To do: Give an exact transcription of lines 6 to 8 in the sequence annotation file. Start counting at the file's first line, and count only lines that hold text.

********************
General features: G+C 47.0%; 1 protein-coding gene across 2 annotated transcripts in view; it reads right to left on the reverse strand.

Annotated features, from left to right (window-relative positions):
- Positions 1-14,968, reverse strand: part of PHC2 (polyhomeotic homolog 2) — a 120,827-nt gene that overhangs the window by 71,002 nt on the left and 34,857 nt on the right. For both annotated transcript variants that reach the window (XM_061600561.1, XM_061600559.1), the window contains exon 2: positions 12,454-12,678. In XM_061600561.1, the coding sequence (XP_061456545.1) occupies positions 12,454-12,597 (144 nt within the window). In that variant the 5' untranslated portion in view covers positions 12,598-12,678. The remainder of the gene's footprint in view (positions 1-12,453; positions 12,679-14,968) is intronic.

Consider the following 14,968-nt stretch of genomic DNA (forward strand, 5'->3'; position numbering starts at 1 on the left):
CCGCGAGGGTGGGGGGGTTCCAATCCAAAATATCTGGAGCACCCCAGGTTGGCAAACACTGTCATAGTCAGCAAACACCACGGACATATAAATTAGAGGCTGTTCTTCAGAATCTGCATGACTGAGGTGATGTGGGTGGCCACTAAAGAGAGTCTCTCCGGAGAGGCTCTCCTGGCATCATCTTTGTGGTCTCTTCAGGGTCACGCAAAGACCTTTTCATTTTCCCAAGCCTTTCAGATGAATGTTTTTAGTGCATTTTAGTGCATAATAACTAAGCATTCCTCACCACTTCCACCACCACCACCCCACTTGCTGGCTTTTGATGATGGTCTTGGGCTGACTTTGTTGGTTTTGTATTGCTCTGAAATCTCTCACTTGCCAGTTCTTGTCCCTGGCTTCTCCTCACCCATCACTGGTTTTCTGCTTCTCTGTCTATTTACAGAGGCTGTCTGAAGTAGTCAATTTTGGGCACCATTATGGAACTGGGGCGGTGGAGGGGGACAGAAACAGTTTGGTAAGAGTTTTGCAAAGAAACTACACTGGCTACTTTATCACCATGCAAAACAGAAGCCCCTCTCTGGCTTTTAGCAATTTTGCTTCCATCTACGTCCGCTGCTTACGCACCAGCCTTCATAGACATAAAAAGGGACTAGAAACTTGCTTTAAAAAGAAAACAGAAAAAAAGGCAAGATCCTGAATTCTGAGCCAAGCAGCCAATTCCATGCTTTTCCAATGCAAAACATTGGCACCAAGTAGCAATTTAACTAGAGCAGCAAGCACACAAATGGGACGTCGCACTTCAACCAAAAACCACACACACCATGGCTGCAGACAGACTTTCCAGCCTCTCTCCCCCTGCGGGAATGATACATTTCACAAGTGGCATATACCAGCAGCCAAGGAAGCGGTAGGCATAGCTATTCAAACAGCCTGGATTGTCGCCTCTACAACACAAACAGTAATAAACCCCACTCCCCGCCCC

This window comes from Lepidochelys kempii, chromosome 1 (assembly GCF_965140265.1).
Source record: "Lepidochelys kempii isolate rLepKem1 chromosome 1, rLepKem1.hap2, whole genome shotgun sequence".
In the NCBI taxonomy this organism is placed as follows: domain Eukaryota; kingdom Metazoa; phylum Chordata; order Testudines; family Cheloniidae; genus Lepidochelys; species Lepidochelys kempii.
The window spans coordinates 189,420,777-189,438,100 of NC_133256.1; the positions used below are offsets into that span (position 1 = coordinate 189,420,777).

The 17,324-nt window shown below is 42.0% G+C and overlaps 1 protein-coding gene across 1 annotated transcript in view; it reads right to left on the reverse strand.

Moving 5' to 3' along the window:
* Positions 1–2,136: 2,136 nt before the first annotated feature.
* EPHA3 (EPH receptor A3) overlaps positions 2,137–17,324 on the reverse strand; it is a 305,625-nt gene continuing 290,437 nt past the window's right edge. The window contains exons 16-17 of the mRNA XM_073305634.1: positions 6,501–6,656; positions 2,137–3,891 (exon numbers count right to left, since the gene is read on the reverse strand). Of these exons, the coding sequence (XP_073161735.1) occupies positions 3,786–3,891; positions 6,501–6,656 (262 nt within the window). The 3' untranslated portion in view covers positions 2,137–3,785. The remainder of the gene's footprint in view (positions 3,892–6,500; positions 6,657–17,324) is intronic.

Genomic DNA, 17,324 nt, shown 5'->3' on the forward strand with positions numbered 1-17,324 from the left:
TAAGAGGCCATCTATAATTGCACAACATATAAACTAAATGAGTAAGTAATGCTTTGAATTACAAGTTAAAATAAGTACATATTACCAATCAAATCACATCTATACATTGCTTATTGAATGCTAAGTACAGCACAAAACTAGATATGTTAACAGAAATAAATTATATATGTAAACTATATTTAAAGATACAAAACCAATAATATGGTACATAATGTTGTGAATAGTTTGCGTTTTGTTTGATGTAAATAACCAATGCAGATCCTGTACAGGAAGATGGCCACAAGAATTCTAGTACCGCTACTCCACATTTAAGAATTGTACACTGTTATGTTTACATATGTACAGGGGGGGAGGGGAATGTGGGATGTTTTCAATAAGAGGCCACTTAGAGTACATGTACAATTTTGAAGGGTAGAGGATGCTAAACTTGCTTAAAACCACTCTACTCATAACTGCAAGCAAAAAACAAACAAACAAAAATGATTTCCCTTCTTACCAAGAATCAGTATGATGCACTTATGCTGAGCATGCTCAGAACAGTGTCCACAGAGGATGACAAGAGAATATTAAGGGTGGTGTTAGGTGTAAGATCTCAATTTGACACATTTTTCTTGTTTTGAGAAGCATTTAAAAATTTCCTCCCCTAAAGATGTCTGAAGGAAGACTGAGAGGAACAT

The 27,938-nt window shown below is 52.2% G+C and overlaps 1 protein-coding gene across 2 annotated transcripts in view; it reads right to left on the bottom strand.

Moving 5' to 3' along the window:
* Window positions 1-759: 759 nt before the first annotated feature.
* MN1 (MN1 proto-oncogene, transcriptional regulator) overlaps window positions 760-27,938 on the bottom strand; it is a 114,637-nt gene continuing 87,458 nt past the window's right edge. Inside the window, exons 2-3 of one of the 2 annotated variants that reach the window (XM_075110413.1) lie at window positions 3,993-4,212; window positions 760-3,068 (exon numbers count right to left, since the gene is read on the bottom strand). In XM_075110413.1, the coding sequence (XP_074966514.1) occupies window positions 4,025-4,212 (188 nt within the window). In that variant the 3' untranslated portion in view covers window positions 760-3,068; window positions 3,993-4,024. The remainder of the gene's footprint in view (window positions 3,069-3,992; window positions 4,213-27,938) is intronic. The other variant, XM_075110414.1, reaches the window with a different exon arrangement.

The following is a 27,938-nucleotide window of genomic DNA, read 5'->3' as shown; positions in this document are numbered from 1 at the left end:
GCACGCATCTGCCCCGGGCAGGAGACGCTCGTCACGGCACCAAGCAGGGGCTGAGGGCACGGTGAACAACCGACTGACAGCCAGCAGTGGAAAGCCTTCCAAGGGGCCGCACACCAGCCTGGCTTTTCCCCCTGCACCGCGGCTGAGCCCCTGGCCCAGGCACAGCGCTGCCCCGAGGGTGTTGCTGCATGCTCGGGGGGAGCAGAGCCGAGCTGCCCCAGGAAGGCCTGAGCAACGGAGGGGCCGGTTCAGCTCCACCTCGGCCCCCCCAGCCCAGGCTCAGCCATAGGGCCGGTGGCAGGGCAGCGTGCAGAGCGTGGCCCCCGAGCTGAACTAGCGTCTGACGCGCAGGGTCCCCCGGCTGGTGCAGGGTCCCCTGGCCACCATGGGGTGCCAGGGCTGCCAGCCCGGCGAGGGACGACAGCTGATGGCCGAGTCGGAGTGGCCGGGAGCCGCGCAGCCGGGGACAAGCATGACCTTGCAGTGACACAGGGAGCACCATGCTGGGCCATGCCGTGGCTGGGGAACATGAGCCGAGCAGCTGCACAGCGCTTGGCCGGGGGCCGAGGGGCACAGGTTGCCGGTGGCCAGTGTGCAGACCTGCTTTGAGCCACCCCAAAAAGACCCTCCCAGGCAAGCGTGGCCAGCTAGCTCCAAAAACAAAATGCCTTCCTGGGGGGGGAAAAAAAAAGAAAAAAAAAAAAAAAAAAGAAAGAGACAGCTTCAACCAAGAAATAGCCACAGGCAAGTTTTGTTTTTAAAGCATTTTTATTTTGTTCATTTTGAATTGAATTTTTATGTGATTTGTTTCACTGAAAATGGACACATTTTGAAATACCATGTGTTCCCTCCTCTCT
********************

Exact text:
This window comes from Lepidochelys kempii, chromosome 1 (assembly GCF_965140265.1).
Source record: "Lepidochelys kempii isolate rLepKem1 chromosome 1, rLepKem1.hap2, whole genome shotgun sequence".
In the NCBI taxonomy this organism is placed as follows: domain Eukaryota; kingdom Metazoa; phylum Chordata; order Testudines; family Cheloniidae; genus Lepidochelys; species Lepidochelys kempii.